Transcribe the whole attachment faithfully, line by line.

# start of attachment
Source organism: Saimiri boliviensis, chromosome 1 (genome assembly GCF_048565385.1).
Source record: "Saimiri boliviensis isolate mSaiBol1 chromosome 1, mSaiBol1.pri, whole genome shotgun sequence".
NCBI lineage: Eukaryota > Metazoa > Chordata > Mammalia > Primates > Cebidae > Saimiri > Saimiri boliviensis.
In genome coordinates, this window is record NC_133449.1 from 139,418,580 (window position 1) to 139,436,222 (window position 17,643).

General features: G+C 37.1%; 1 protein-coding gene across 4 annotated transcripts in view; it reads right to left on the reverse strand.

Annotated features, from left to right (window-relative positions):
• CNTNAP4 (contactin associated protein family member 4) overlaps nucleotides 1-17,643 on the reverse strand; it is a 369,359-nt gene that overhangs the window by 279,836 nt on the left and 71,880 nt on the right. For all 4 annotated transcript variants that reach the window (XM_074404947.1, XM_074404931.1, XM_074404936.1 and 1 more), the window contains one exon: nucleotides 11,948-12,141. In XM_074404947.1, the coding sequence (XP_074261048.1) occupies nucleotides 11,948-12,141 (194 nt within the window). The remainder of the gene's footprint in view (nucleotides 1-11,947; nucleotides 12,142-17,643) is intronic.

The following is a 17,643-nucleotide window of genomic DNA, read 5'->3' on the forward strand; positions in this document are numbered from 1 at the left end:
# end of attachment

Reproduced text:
Source organism: Saimiri boliviensis, chromosome 1 (genome assembly GCF_048565385.1).
Source record: "Saimiri boliviensis isolate mSaiBol1 chromosome 1, mSaiBol1.pri, whole genome shotgun sequence".
NCBI lineage: Eukaryota > Metazoa > Chordata > Mammalia > Primates > Cebidae > Saimiri > Saimiri boliviensis.
In genome coordinates, this window is record NC_133449.1 from 139,418,580 (window position 1) to 139,436,222 (window position 17,643).

General features: G+C 37.1%; 1 protein-coding gene across 4 annotated transcripts in view; it reads right to left on the reverse strand.

Annotated features, from left to right (window-relative positions):
• CNTNAP4 (contactin associated protein family member 4) overlaps nucleotides 1-17,643 on the reverse strand; it is a 369,359-nt gene that overhangs the window by 279,836 nt on the left and 71,880 nt on the right. For all 4 annotated transcript variants that reach the window (XM_074404947.1, XM_074404931.1, XM_074404936.1 and 1 more), the window contains one exon: nucleotides 11,948-12,141. In XM_074404947.1, the coding sequence (XP_074261048.1) occupies nucleotides 11,948-12,141 (194 nt within the window). The remainder of the gene's footprint in view (nucleotides 1-11,947; nucleotides 12,142-17,643) is intronic.

The following is a 17,643-nucleotide window of genomic DNA, read 5'->3' on the forward strand; positions in this document are numbered from 1 at the left end: